What Will the COVID-19 Vaccine Rollout for Kids 5-11 Look Like in Mass.?

Once approved, most of these vaccines are expected to be administered either at school or the doctor’s office

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Beacon Hill lawmakers will get a look Thursday morning at Massachusetts' plan to vaccinate children.

This comes as kids between 5 and 11 could become eligible for the vaccine as early as next month; roughly 515,000 Massachusetts children fall into this group.

The White House is preparing for the rollout as everyone awaits FDA and CDC approval.

Gov. Charlie Baker's administration has been working on the plans for immunizing kids with the lower-dose vaccine. Around 360,000 doses are expected in the first shipment, which are scheduled to arrive between Oct. 26 and Nov. 5.

Parents will still have to decide what they want to do.

"For my kids, age 7 and 11, I am waiting patiently, anxiously for the vaccine," said Quiana Agbai, a mom in Boston. "We’ve talked to our pediatrician, and I am on board."

"Unless it becomes at the point where it’s mandatory in order for them to actually attend school, then obviously that’s going to come down to the wire for me deciding to get them vaccinated," said Candida Shepard, another Boston mom.

Thursday morning’s hearing on vaccines for kids will take place virtually beginning at 10 a.m.

Boston pediatrician Robin Riseberg says she's constantly reassuring anxious parents that the vaccine is safe and effective.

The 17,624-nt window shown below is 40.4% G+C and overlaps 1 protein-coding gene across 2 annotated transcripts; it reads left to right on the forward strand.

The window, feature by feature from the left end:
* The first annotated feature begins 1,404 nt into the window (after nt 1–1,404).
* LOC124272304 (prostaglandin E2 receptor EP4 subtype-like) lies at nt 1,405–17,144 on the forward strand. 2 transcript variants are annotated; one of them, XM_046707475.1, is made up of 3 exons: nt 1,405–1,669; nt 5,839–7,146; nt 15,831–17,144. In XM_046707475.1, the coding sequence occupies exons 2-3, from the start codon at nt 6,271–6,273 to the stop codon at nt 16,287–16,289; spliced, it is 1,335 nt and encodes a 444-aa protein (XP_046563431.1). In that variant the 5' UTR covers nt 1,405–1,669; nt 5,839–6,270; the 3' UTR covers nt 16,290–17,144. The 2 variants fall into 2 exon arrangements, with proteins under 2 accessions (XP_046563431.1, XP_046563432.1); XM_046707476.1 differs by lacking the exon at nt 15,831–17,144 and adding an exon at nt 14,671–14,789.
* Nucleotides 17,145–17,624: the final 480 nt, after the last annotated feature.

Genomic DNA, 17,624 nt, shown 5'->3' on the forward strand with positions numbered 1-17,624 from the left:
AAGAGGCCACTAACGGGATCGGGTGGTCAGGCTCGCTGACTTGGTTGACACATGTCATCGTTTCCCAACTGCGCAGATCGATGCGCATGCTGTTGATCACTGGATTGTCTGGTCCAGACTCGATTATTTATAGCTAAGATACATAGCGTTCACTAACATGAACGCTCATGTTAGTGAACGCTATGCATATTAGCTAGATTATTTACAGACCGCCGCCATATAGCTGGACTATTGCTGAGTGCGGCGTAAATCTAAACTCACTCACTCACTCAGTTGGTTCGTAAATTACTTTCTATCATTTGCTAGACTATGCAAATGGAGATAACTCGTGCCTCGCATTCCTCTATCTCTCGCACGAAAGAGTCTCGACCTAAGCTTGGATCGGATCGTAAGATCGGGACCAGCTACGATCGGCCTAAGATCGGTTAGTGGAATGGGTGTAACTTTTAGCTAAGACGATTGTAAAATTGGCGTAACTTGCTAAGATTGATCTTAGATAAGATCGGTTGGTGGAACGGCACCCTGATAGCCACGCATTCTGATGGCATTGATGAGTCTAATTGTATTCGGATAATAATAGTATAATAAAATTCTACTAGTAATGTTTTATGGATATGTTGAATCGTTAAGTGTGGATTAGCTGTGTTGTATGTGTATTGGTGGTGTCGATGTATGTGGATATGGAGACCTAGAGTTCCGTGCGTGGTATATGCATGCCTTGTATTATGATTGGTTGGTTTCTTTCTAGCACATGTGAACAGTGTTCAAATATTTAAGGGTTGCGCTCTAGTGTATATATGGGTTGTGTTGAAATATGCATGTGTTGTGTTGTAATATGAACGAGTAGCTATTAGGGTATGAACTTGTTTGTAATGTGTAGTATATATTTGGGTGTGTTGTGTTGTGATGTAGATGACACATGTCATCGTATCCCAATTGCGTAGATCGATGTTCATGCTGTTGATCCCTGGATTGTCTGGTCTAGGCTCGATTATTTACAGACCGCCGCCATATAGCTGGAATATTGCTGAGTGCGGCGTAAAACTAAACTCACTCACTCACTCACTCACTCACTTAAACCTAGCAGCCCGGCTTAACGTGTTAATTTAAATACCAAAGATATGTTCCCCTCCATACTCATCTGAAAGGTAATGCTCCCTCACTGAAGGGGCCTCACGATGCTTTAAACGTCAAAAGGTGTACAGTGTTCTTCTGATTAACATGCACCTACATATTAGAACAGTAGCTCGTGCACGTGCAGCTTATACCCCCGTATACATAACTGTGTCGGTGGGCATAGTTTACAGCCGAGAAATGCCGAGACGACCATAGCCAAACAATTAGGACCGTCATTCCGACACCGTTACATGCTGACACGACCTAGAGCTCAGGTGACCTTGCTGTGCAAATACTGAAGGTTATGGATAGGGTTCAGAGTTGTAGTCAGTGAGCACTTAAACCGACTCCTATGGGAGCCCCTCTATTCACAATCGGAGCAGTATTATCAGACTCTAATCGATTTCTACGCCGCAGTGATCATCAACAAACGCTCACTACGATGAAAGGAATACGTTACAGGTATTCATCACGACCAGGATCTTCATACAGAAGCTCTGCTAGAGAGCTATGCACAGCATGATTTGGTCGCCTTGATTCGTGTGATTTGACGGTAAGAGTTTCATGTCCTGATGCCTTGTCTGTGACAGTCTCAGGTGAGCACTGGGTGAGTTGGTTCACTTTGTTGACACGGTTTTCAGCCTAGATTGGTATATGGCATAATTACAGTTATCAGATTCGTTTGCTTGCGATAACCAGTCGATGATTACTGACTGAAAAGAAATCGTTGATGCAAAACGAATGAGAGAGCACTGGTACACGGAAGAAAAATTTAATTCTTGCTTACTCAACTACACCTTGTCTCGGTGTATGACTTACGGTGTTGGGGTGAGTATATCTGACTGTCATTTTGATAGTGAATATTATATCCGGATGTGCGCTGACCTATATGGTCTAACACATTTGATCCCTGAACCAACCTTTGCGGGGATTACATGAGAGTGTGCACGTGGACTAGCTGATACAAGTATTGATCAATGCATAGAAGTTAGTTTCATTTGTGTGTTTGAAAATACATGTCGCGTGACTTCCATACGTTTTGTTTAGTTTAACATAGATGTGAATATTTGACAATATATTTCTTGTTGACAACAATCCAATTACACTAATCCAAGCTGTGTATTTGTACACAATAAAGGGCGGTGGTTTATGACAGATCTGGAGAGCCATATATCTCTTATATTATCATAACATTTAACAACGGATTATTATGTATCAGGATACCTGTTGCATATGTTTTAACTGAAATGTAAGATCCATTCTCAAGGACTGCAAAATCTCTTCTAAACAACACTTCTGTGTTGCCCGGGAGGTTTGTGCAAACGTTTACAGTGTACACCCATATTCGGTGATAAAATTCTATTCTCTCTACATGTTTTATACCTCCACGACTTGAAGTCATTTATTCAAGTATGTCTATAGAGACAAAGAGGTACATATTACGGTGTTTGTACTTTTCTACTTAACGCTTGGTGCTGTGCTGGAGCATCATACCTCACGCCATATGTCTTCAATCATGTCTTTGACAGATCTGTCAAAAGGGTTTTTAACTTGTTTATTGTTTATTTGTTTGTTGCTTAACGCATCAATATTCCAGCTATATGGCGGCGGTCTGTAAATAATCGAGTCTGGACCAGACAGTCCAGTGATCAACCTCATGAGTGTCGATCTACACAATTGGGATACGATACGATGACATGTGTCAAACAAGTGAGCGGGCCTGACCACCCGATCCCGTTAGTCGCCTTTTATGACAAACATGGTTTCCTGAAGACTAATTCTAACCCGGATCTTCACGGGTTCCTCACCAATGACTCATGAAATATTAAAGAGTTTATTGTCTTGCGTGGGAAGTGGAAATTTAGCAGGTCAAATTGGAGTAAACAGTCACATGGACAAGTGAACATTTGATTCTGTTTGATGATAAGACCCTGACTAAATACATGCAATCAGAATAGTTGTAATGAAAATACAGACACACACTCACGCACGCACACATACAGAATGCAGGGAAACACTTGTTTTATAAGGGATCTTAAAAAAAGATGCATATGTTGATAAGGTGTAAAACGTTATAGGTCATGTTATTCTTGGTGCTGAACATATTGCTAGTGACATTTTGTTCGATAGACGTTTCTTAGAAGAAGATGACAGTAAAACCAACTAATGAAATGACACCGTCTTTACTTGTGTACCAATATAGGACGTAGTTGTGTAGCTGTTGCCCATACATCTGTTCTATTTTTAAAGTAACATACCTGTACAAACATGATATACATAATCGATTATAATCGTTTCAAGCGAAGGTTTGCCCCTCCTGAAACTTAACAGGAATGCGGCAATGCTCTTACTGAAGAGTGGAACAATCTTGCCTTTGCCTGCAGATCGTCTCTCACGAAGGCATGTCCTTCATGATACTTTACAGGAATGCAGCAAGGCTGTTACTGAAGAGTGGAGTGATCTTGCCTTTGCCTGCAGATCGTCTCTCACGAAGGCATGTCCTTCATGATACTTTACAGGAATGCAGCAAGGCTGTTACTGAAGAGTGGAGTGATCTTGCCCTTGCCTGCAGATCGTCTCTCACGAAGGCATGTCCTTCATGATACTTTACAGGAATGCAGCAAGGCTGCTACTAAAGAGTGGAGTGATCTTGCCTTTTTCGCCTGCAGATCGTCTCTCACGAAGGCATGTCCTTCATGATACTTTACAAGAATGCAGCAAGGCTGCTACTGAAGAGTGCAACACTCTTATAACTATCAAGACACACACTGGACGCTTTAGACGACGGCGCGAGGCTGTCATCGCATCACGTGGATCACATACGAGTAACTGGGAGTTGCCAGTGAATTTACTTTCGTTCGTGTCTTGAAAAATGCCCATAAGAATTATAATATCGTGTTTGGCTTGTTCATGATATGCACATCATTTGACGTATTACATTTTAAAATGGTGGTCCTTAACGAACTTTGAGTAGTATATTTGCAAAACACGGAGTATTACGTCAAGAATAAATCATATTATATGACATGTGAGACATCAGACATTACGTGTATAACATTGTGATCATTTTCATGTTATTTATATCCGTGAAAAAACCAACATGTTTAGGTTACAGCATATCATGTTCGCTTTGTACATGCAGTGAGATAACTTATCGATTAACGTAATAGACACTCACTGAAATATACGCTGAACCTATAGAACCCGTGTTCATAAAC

"They're nervous about side effects," said Dr. Riseberg, founder of Boston Community Pediatrics. "They're nervous that we don't know what the vaccine does, and what I keep telling them is 'We do know what it does, it protects people from getting COVID.'"

"Sometimes they've heard something on TikTok, sometimes they're worried about a long-term side effect that just simply isn't going to happen," Riseberg added. "I'm able to find out what they're concerned about and talk with them."

At least 289 health care providers with about 700 locations across the state have so far indicated to the state that they plan to vaccinate kids, Health and Human Services Secretary Marylou Sudders said Thursday during a legislative oversight hearing.

Health care providers will get half of the state's allotment of pediatric doses and pharmacies that are part of the federal program will get the other half. Going forward, providers will order additional doses directly from the federal government, Sudders said. Though she said she would like to see 90 percent of the initial doses put to use within 30 days, the secretary also said the state's first goal is ensuring there is equal access to the vaccine for kids.

"So we've mapped out where we have locations and finalizing with our federal retail pharmacy partners where they will have locations," Sudders said. "So the first thing is just like, where do we have access and where do we have gaps?"

Sudders said more information on how parents will be able to sign their children up to get the shot will be coming next week.

"There will be a mix of, as there has been, appointment basis and walk-ins, and which primary care practices have signed up, and how local boards of health who've signed up how they want to manage it," she said.

In the last two weeks, 1,578, or 8.7 percent of the state's total confirmed new COVID-19 cases were identified in children between the ages of 5 and 9. Kids aged 10 through 14 -- some of whom are already eligible to get vaccinated -- accounted for 1,671 new cases or 9.2 percent of the total.

If kids ages 5 through 14 were counted in the state's daily report as a single 10-year age group, it would have the greatest number of new cases -- 3,249 -- over the last two weeks. Sudders said Thursday that about 73 or 74 percent of kids 12 or older in Massachusetts have been vaccinated.

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